The Microsoft Office ribbon is customizable, but not nearly as much as the toolbars and menus in Office 2003.
In this tutorial, I show you how to tweak the look and feel of your Office programs.
This is the third part of the Ribbon Series:
Now that you know how to use the ribbon, you may want to modify it to suit your own needs. Even though these changes are made in Microsoft Word 2007, they alter the look of most Office programs.
There are not very many options available in Office 2007 for customization. This is probably one of the biggest complaints about the new format.
This article covers the customization options that are available within the Office programs. Advanced customization is only available using RibbonX, and XML-based Microsoft programming language.
If you are an experienced Microsoft Office user and want advanced customization options, look for RibbonX books in the Word Tips Store.
This first step explains how you can change the skin color in all of your Office programs.
There are three Office 2007 ribbon colors available: blue, silver, and black:
Follow these steps to change the color of all of your Office 2007 programs:
Remember, this changes the color scheme for all Microsoft Office 2007 programs, except Publisher.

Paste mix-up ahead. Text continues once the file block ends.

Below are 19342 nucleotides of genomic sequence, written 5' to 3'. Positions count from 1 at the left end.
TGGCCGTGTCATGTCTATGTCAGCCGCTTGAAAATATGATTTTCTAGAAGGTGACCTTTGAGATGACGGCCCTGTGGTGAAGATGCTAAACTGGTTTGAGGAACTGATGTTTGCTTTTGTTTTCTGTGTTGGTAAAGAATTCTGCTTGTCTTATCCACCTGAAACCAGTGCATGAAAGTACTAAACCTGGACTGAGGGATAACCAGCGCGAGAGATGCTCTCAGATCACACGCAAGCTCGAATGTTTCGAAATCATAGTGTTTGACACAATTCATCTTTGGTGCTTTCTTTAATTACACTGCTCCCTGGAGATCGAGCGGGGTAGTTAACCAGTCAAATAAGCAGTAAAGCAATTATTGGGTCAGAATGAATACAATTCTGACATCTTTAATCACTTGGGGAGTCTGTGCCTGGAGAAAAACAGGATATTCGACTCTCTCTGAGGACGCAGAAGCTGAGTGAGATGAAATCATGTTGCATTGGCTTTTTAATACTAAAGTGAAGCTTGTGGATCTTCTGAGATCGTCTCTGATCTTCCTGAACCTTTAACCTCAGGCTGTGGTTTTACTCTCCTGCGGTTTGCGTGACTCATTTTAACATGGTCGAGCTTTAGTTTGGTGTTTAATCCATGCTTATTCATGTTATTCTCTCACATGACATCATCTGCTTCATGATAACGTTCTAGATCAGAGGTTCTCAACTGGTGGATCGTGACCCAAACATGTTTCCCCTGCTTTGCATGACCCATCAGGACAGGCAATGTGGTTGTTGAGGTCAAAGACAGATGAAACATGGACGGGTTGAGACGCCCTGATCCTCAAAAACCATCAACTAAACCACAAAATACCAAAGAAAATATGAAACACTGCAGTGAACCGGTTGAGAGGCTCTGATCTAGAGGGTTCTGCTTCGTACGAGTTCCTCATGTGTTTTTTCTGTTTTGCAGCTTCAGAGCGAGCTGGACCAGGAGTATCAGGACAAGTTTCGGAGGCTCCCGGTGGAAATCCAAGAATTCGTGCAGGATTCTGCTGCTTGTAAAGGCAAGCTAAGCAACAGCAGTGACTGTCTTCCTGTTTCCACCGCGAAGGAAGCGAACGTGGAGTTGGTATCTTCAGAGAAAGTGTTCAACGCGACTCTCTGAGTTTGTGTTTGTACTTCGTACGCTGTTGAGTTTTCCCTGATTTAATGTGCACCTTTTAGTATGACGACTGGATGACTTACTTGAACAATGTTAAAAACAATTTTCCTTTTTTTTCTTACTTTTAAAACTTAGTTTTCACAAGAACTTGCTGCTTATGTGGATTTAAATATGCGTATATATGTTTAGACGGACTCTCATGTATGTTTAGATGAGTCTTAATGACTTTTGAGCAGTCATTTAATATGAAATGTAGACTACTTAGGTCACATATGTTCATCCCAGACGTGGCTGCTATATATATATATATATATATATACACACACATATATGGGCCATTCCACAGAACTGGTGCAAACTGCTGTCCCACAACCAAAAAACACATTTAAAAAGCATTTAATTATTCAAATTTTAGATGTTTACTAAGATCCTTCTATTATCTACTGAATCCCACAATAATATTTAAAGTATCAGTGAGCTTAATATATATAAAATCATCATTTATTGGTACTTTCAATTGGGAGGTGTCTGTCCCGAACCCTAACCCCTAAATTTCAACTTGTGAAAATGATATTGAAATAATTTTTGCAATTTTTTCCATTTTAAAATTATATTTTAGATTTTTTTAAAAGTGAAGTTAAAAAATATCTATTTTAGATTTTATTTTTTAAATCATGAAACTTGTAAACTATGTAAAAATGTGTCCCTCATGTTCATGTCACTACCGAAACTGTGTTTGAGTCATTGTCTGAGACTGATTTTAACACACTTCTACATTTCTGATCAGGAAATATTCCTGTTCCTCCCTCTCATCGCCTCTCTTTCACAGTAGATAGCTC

The following customizations are also performed in the same Word Options window:
The Mini Toolbar is quite handy for formatting text on-the-fly. It appears as a faint image when you select text, then fully appears when you hover over it with the mouse.
It takes a little time to get used the the Mini Toolbar but it is worth practicing. Once you get use to it, you can make simple formatting changes a lot faster than using the ribbon.
If you only use Word styles for formatting, turn off the Mini Toolbar so it doesn't annoy you while you are working.
In my opinion, Live Preview is one of the best new features in Microsoft Office 2007. Live Preview enables you to see how formatting styles will look before selecting them.
I suggest you leave this option selected!
For some reason, Microsoft engineers decided that macro and form controls should not be included in the ribbon by default. If you create or use Microsoft Word forms, macros, or custom templates, select to show the Developer tab in the ribbon.
ClearType fonts are another change in Office 2007. Microsoft designed these fonts for viewing on a computer screen. ClearType fonts are crisper and cleaner, which is much easier on the eyes when you have to work at the computer all day.
The image shows text with ClearType and without. The text without ClearType looks a little blurry.
You have the option of not showing screen tips, showing screen tips without additional feature information, or showing full descriptions of features in screen tips. For beginners, I recommend you show the feature descriptions. Once you are proficient at using the ribbon, you can work faster by turning them off.
If you have ever had problems with the ribbon, you may want to check out the next part of the Office Ribbon Series: troubleshooting tips!
Go to Part 4 of the Ribbon Series: Office 2007 Ribbon Help »